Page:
Setting Up and Utilizing Environments

Have you ever developed your application locally, then taken it live on your production server and had to manually change your app configuration (say, your database credentials) to match the production server? If you have, then continue reading and learn how configuring environments in Laravel can save you from this headache.


Software projects are typically deployed in various environments. You likely develop your application locally in a development environment. You then have your live server where your site resides, known as the production environment. Many applications will have a staging environment, essentially a duplicate of your production environment, where apps are deployed and tested before being pushed to production. Larger applications may have other environments in between.

Each of these environments may require different configuration, and luckily we can easily handle that in Laravel.

Default Environment and Configuration

The default environment in Laravel is production; in other words, without making any of the aforementioned changes your app will be considered in ‘production’. Any files within the root of the app/config folder will be considered the configuration for the production environment; that includes app/config/cache.php , app/config/app.php , app/config/database.php and others.

Setting Environments

We can set different environments in Laravel and subsequently use different configuration. Open up the bootstrap/start.php file in your Laravel application. Here you will see the following block of code:

$env = $app->detectEnvironment(array(
'local' => array('your-machine-name'),

This is where we define our environments within the application. Each key in this array is the name of an environment and the corresponding value is an array of URLs that will match this environment. Below is an example of an environment configuration I might use in an application:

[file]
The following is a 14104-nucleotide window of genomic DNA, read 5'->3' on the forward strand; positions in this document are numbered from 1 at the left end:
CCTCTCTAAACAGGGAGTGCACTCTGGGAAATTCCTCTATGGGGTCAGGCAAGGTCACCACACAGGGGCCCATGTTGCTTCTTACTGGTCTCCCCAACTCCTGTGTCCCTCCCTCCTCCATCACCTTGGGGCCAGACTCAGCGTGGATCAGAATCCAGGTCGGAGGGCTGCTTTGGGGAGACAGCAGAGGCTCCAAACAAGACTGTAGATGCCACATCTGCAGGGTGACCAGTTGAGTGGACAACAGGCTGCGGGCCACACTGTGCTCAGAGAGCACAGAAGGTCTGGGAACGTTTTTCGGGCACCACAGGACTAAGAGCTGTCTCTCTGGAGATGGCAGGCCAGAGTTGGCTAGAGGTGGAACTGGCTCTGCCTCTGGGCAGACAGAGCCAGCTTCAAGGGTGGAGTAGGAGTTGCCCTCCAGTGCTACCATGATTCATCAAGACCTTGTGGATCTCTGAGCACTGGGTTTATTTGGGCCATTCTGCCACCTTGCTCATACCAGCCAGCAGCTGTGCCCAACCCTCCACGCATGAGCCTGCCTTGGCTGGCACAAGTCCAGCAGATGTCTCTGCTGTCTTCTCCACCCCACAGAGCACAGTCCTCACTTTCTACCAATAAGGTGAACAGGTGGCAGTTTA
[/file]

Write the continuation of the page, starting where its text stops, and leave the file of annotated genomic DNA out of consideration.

$env = $app->detectEnvironment(array(
'local' => array('localhost'),
'staging' => array('')

In the example above, when I view my application on my localhost the environment will be set to local. When I deploy my application to my staging server set at, my application environment will be staging. These can be named whatever you like. For instance, I could use the following:

$env = $app->detectEnvironment(array(
'dev' => array('localhost'),
'staging' => array('')

to name my development environment dev rather than local.

Loading Config Based on Environment

The real power of environments comes from being able to load different configuration based on the environment, and Laravel makes this dead simple.

For instance, say you have different database credentials for your local development environment. All you need to do is copy the app/config/database.php config file to app/config/local/database.php. If your staging environment has a different set of database credentials from your local or production environments it can have it’s own configuration stored in app/config/staging/database.php.

The idea is that you use the environment key you defined in bootstrap/start.php as the folder name, and then copy any configuration files you need to override into this folder and change the values accordingly.

In fact, you don’t even need to copy the entire configuration file, you can copy only the array keys within the configuration file that you need to override and these will be merged with the default values in the production configuration files!

Environments and Artisan

By default Artisan commands are run with the default production configuration; however, if you are developing locally and need to migrate a database this doesn’t help. What you can do is pass a flag with the Artisan command that will utilize the configuration for the environment you specify. For example, if you wanted to migrate your database in your production environment it might look like this:

$ php artisan migrate --env=local

If you wanted to seed your database in your staging environment if might look like:

$ php artisan db:seed --env=staging


Environments in Laravel are extremely powerful and allow you to configure your application for various stages of development and deployment. I hope you found this article helpful and if you have any comments, questions, or additions please include them in the comments below!

Made with ❤ by Chris Hayes